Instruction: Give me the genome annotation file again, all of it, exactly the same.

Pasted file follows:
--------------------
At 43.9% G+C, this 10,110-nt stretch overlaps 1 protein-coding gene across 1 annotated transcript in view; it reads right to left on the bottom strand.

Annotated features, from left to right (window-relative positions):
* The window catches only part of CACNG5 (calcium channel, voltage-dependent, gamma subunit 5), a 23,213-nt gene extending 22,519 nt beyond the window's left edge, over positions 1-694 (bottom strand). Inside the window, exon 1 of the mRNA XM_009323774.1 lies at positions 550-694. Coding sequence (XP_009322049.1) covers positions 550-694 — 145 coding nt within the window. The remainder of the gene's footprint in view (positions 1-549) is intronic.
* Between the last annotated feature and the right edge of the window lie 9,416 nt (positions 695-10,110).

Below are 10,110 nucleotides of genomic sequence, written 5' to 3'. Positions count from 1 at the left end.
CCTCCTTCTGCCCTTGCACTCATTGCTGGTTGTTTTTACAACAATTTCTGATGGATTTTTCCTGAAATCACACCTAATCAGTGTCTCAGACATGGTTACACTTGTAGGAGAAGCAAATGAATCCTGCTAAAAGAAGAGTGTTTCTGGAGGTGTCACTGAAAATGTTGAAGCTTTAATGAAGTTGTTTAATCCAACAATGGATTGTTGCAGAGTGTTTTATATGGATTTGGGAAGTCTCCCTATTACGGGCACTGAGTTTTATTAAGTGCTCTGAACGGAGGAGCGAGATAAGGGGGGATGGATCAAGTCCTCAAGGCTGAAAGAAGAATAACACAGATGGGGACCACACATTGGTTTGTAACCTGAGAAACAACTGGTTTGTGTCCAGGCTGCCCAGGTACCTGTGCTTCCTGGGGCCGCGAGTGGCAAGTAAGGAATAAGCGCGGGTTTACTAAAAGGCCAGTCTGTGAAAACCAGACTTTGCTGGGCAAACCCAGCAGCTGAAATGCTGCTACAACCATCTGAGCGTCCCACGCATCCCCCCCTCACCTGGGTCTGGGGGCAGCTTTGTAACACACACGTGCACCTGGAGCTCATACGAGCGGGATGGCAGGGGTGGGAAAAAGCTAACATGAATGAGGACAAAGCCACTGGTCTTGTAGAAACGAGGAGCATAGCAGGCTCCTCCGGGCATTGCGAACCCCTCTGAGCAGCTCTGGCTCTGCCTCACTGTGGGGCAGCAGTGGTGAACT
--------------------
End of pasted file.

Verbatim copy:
At 43.9% G+C, this 10,110-nt stretch overlaps 1 protein-coding gene across 1 annotated transcript in view; it reads right to left on the bottom strand.

Annotated features, from left to right (window-relative positions):
* The window catches only part of CACNG5 (calcium channel, voltage-dependent, gamma subunit 5), a 23,213-nt gene extending 22,519 nt beyond the window's left edge, over positions 1-694 (bottom strand). Inside the window, exon 1 of the mRNA XM_009323774.1 lies at positions 550-694. Coding sequence (XP_009322049.1) covers positions 550-694 — 145 coding nt within the window. The remainder of the gene's footprint in view (positions 1-549) is intronic.
* Between the last annotated feature and the right edge of the window lie 9,416 nt (positions 695-10,110).

Below are 10,110 nucleotides of genomic sequence, written 5' to 3'. Positions count from 1 at the left end.
CCTCCTTCTGCCCTTGCACTCATTGCTGGTTGTTTTTACAACAATTTCTGATGGATTTTTCCTGAAATCACACCTAATCAGTGTCTCAGACATGGTTACACTTGTAGGAGAAGCAAATGAATCCTGCTAAAAGAAGAGTGTTTCTGGAGGTGTCACTGAAAATGTTGAAGCTTTAATGAAGTTGTTTAATCCAACAATGGATTGTTGCAGAGTGTTTTATATGGATTTGGGAAGTCTCCCTATTACGGGCACTGAGTTTTATTAAGTGCTCTGAACGGAGGAGCGAGATAAGGGGGGATGGATCAAGTCCTCAAGGCTGAAAGAAGAATAACACAGATGGGGACCACACATTGGTTTGTAACCTGAGAAACAACTGGTTTGTGTCCAGGCTGCCCAGGTACCTGTGCTTCCTGGGGCCGCGAGTGGCAAGTAAGGAATAAGCGCGGGTTTACTAAAAGGCCAGTCTGTGAAAACCAGACTTTGCTGGGCAAACCCAGCAGCTGAAATGCTGCTACAACCATCTGAGCGTCCCACGCATCCCCCCCTCACCTGGGTCTGGGGGCAGCTTTGTAACACACACGTGCACCTGGAGCTCATACGAGCGGGATGGCAGGGGTGGGAAAAAGCTAACATGAATGAGGACAAAGCCACTGGTCTTGTAGAAACGAGGAGCATAGCAGGCTCCTCCGGGCATTGCGAACCCCTCTGAGCAGCTCTGGCTCTGCCTCACTGTGGGGCAGCAGTGGTGAACT